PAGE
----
All Dreamworks movies try to bring a delicate message into them, sometimes a very original one. For The Boss Baby, it starts off in the view of Tim "Leslie" Templeton, a seven and a half year old who always has his head in a rainbow imagination of terror with terrifying and glowing enemies and vehement missions he can accomplish. He has what I would call a "C" average in school but that's not important to the movie. We learn of these grades if we peek at the file that his new baby brother looks through, a baby in a 200-dollar All-Size-1 carbon black suit and dark-black tie, with a smile that's a mix between terrifying and overly confident and is definitely not for a baby. The message at first is this new baby is taking over the entire house. He needs constant attention no matter which hour of the day it is and now the house is filled with his baby gadgets and pictures of him. Now Tim feels like he's been fired from his own life. His parents won't even sing to him anymore, which is much worse when it's a little boy like Tim. Then one night, he overhears a strange voice, and Tim realizes this baby is not just what we can assume a baby with a grown man's voice and attitude, but has a mission to make sure babies all over the world stay loved.
If there's one thing Dreamworks Animation also always does in its movies, it's have spectacular animation. This movie maintains that with character designs you wish you could pinch cheeks for, and the voice actors certainly help. Miles Bakshi, who has a family of impressive people in the animation company, and who only starred in a few Dreamworks projects, has one of the best protagonist voices I've heard in years. Whenever he's sad, you're sad with him. The other actors, like Jimmy Kimmel, Lisa Kudrow, Tobey Maguire (especially) and Steve Buscemi are all giving it a good effort, but what this movie really needed was a voice for The Boss Baby that was so sophisticated it was funny. Alec Baldwin, who I guiltily thought about as Donald Trump every time his voice came up, is an actor that delivers masculinity, power, and irony, and that's just what he gives to The Boss Baby, making this movie much less typical than it could've been.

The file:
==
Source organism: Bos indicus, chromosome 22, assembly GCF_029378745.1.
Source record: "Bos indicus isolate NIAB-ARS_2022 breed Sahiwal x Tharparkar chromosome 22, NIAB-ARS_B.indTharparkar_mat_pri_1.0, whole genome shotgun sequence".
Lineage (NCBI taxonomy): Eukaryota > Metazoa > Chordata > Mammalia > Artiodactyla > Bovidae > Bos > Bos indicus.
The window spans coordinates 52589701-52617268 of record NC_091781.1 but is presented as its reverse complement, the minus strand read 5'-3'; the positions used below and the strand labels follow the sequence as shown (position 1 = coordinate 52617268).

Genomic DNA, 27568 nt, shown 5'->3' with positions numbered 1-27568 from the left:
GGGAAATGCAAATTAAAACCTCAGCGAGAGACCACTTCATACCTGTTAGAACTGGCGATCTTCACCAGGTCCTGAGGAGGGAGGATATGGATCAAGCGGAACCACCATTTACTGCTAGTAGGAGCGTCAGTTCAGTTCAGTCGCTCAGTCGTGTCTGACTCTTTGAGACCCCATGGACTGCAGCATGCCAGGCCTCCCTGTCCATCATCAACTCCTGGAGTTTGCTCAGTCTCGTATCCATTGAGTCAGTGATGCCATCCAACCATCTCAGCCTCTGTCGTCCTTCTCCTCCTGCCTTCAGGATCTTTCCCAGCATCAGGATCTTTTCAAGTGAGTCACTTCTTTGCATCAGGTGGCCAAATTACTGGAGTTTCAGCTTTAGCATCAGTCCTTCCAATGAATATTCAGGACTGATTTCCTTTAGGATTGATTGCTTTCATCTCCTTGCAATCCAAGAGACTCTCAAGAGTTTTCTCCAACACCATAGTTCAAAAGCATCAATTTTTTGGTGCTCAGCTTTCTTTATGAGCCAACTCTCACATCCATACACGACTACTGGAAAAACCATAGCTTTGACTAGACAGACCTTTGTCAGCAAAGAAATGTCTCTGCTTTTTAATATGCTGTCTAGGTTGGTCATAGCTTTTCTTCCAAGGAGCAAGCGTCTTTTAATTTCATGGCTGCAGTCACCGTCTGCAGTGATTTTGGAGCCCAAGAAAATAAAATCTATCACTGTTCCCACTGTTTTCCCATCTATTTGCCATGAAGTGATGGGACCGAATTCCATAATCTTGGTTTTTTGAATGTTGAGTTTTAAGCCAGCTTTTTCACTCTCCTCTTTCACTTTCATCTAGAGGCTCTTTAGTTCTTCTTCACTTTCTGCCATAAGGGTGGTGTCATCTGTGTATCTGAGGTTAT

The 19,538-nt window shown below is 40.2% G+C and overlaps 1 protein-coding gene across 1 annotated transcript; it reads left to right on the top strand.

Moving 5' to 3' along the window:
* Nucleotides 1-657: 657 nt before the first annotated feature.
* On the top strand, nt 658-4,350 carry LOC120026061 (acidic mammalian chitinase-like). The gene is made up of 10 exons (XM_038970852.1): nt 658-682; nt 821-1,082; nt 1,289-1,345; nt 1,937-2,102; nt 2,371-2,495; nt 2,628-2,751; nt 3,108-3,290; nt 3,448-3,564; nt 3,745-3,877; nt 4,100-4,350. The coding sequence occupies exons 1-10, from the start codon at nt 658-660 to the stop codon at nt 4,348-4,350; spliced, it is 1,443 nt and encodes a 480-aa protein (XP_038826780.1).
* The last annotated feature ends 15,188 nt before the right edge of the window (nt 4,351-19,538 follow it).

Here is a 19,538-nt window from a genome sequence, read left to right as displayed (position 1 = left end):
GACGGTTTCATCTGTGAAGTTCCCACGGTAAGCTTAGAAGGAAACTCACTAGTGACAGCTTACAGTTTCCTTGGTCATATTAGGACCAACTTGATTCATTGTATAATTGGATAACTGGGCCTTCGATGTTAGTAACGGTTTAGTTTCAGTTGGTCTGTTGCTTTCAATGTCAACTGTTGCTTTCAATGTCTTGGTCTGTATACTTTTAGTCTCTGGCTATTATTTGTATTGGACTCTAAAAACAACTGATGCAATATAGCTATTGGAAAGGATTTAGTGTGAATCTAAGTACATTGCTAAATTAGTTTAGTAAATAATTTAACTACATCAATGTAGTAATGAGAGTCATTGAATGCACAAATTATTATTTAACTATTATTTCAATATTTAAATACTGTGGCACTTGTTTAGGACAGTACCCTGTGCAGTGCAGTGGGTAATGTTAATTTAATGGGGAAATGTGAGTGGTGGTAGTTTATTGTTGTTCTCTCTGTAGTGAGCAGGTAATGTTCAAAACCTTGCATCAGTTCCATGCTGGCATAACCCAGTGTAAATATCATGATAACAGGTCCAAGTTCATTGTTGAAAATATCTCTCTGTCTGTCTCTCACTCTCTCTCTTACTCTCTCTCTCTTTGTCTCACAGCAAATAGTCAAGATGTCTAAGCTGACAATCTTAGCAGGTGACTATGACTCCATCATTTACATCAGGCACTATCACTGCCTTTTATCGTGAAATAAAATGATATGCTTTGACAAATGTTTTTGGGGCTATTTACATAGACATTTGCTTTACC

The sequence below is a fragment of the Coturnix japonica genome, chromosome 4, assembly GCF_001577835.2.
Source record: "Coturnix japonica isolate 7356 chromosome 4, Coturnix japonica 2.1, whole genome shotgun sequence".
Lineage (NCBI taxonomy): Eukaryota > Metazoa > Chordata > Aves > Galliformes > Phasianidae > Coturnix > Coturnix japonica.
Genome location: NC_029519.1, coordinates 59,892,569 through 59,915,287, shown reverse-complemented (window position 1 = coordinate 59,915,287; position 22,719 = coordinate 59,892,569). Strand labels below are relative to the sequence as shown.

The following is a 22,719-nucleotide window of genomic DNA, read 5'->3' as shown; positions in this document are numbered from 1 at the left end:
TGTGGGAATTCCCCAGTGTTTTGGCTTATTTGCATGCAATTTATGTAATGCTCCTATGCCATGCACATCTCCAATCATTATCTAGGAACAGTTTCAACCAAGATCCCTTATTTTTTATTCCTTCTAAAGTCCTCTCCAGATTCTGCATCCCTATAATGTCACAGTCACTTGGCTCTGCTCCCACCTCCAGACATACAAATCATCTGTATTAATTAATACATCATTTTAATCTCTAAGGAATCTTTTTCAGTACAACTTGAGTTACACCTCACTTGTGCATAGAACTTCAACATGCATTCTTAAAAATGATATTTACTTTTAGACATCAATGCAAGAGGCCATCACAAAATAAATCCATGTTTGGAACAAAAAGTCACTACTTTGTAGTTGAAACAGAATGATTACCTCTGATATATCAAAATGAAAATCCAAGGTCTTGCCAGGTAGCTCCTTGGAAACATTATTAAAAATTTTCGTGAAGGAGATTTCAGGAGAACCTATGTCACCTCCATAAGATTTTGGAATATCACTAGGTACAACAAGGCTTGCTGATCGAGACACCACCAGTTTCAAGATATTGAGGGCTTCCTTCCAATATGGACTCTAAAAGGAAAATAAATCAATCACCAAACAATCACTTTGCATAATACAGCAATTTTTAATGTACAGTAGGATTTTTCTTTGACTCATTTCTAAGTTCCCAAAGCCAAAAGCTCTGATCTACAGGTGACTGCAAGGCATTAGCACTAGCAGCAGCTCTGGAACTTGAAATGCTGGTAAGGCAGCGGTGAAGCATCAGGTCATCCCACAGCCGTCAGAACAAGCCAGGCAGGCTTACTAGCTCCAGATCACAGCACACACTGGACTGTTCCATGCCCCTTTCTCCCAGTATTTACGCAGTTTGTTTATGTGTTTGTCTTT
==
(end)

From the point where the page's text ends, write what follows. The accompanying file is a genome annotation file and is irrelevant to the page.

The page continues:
And this movie has a laughing-gas charm to it, making it hard to simply dislike. I have a little sister, who wasn't so much younger than me that the conflicts these two face are different, but I can say from my experience that having a sibling can sometimes bring a burden, for both the older and younger, so this movie was in territory I knew about and when it focused on that in a chase scene across the house that actually brings a fast pace, I was transported, especially near the end when there's a pull that suggested if this movie kept this up, I'd be giving it a surprising A grade. And something that did keep up was the inventive ways Tim and the baby use their surroundings to their advantage to battle the bad guys in more fast-paced sequences. I also found the imagination sequences to be comparable to the short few seconds in one of my favourite Monster by Mistake episodes, Campsite Creeper, where kids' water-paint colours and one-dimensional but quirkily so shapes are everywhere.
But now for some of its flaws. There are some unanswered questions, most notably how babies are born. There's a subplot that seems too much borrowed from another kid's movie that came out last year about where babies come from, and here there's an obvious pregnant belly in here. This makes the idea a little strange after all has been said and done. The humour may also overdo the scatological road a bit too much, one or two jokes overdone. And throughout this movie, there are a few things that seem a little instantaneous, like a cure to something that is a part of the movie's main conflict, and a small crises near the climax that feels a bit phoned in.
However, I'm going to watch this movie again. Dreamworks has made a movie that has humour I want to rewatch as soon as I can. Thanks to this, I'm looking forward even more to the Captain Underpants movie that comes out this Friday. Early reviews have said that movie is heartwarming. Well, let's hope that the actors there can give the same punch that Alec Baldwin brought to The Boss Baby. He was the not-so-secret weapon.